Since Danish designers pioneered a new kind of down-to-earth design in the 1950s, “Danish” has been synonymous with “stylish”. Names like Arne Jacobsen, Børge Mogensen and Finn Juhl have long been uttered in reverence by industry savants, and Danish design has become instantly recognisable: natural and functional, simple but sophisticated. The Danish – and Scandinavian -- design movement also reflects the Nordic countries’ brand of social democracy: beautifully crafted things to make life better, not just for the wealthy elite, but democratically available to all.
Though Denmark has long been considered the leader of
Scandinavian architecture and design, the Swedes, Norwegians and Finns are not
far behind. Not to be outdone by the other stars of Pan-Nordic design
(Finland’s capital Helsinki, for example, is World Design
Capital for 2012), Copenhagen has been making strides to position itself as
Scandinavia’s thought leader in cutting-edge design.
Perhaps this is why Copenhagen is now host to the
world’s richest design award, the INDEX:Awards,
worth a glittering 500,000 euro; why since 2009, the capital has hosted the prestigious
Copenhagen Design Week; why
the city has three major architecture and design museums, plus myriad touring
exhibitions; and why the best Danish design houses and fashion outlets have
their flagship stores in Copenhagen.
Beautiful, thoughtful, pleasingly humanistic designs
are everywhere in the city. Here are some places to surround yourself with the
best of them:
Museums and design centres
The first stop for design-aficionados, or anyone
seeking to understand this national obsession, is the Danish Design Centre. Set on HC Andersens
Boulevard in Copenhagen’s heart, it is a knowledge hub for Danish design talent
where local designs are researched and promoted. There are exhibitions – from
retrospectives, to shows of new materials, to discussions of smart energy use –
there is a design shop, and there is beautifully presented food at the centre’s
hip Dansk Café.
Copenhagen’s Design Museum, housed in
one of Copenhagen’s finest rococo buildings, exhibits historical and
contemporary Danish and international designs, and explains the development of
design in Scandinavia. Even if you are not passionate about the subject, come
here just to gambol on the green lawns of beautiful Grønnegård, the museum’s
garden, and take tea and smørrebrød (a
Danish open sandwich) outdoors in summer.
Denmark published its first
architectural policy in 2007, making it possibly the only place in the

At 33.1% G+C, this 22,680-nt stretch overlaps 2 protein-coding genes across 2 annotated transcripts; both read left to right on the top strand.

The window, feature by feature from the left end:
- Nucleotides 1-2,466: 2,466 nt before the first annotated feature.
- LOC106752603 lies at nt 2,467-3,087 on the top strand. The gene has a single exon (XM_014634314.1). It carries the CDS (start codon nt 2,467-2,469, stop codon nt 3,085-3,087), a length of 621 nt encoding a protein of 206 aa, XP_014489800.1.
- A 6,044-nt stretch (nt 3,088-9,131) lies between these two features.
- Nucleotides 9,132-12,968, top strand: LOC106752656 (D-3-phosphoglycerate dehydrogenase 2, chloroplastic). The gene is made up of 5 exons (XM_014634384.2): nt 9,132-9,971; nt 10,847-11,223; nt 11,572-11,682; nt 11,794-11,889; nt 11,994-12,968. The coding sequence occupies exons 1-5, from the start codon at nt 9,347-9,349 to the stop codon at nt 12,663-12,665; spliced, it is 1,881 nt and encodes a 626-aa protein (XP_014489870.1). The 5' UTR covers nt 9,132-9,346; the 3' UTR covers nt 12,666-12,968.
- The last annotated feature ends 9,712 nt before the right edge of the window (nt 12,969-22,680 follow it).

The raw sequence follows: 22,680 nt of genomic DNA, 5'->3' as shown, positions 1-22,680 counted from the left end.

world with a country-wide architectural vision. The Danish
Architecture Centre on the waterfront in the Christianshavn area focuses on
design for the built environment and offers guided tours of changing
exhibitions, with an emphasis on environmentally-sustainable architecture.
There is also a browse-worthy bookshop with Scandinavia's largest selection of architecture,
design and urban planning publications.
Events and exhibitions
Copenhagen hosts the world’s biggest design awards,
the INDEX:Awards, billed as “Designs
to Improve Life”. The organization passionately believes that clever design is
a decisive factor in creating a better, fairer and more sustainable world --
not just in beautifully-designed Scandinavia, but globally. Recent
winning designs have included low-cost portable baby warmers for premature
infants, free eye glasses for hundreds of thousands of
school children and architecturally-designed
low-income housing. The biennial awards attract hundreds of international
entrants, and the winners are awarded at a black-tie event in the Copenhagen
Opera House, designed by Danish architect Henning Larsen.
The free exhibition is held outdoors at Copenhagen's new hip hang-out, Kvæsthusmolen
– then travels the world. The next awards ceremony will be in 2013.
The wider context for INDEX is Copenhagen Design Week, a major
trade show held biennially in September. At Kvæsthusmolen and other sites
across the city you can live and breathe design for seven days, with
exhibitions, seminars, workshops and discussions, plus wonderful designs purchase.
A highlight of the week is the prestigious Danish Design Prize, which pits
national designers against each other.
Ask locals where in Copenhagen to buy a piece of all
this Danish talent and they will likely direct you to Illums Bolighus.
This shop displays every item with museum-like reverence – and the artful
layout is simply inspiring. Pick up Danish design icons like the Henning
Koppel water pitcher, Arne
Jacobsen Ant chairs or a Mogens
Lasson candle holder. Similarly revered are furniture, design and
accessories shops like Hay – where even filing
systems and rubbish bins are made gorgeous – and Bodum,
where somehow the simplest kitchen and bathroom things have a magnetic pull.
It is quite a different feel at Designer Zoo where you get to see designers
creating in their workshops before you browse and buy. Another hip addition to shopping
in Copenhagen is Normann in
Østerbro, just north of Copenhagen’s centre, whose cavernous store stocks its
own award-winning brand of off-beat homewares, furniture and Danish-designed
Though they wear their style understatedly, people in
Copenhagen are said to be more fashionable than anywhere else in Scandinavia.
Think layering and clothes that are effortlessly chic as well as bike-riding
friendly. To pick up a few pieces, head to the fashion district in Indre By
(inner-city Copenhagen) and pop into Day
Birger Mikkelsen, a leading Danish brand with elegant, sexy, designs. The
classic women’s fashions at Designers
Remix is just as smart – and pricey. A firm men’s favourite is Mads Nørgaard – very Danish, smart, timeless
gear (now also for women and kids).
Add just the tiniest accessory by jeweller Georg Jensen and you will be set to
take on the best design in Scandinavia – in the best of Danish style.
The article 'The reigning king of Scandinavian design' was published in partnership with Lonely Planet.